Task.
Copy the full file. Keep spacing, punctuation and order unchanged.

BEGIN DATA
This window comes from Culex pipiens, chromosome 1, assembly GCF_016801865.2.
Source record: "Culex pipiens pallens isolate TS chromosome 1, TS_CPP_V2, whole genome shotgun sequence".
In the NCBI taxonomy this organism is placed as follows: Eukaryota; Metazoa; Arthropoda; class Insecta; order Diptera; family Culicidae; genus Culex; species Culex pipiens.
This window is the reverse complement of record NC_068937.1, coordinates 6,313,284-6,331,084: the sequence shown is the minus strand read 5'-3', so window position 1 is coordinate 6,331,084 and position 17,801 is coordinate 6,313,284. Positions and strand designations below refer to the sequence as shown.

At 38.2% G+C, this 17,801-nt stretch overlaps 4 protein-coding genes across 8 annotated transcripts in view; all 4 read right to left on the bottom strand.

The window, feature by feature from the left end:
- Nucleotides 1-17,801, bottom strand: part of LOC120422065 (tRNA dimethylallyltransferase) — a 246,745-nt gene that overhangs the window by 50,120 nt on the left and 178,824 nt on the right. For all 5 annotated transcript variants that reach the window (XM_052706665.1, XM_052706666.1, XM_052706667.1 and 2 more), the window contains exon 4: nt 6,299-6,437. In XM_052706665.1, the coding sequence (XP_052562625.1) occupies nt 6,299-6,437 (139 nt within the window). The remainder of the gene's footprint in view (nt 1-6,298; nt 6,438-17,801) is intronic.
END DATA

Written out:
This window comes from Culex pipiens, chromosome 1, assembly GCF_016801865.2.
Source record: "Culex pipiens pallens isolate TS chromosome 1, TS_CPP_V2, whole genome shotgun sequence".
In the NCBI taxonomy this organism is placed as follows: Eukaryota; Metazoa; Arthropoda; class Insecta; order Diptera; family Culicidae; genus Culex; species Culex pipiens.
This window is the reverse complement of record NC_068937.1, coordinates 6,313,284-6,331,084: the sequence shown is the minus strand read 5'-3', so window position 1 is coordinate 6,331,084 and position 17,801 is coordinate 6,313,284. Positions and strand designations below refer to the sequence as shown.

At 38.2% G+C, this 17,801-nt stretch overlaps 4 protein-coding genes across 8 annotated transcripts in view; all 4 read right to left on the bottom strand.

The window, feature by feature from the left end:
- Nucleotides 1-17,801, bottom strand: part of LOC120422065 (tRNA dimethylallyltransferase) — a 246,745-nt gene that overhangs the window by 50,120 nt on the left and 178,824 nt on the right. For all 5 annotated transcript variants that reach the window (XM_052706665.1, XM_052706666.1, XM_052706667.1 and 2 more), the window contains exon 4: nt 6,299-6,437. In XM_052706665.1, the coding sequence (XP_052562625.1) occupies nt 6,299-6,437 (139 nt within the window). The remainder of the gene's footprint in view (nt 1-6,298; nt 6,438-17,801) is intronic.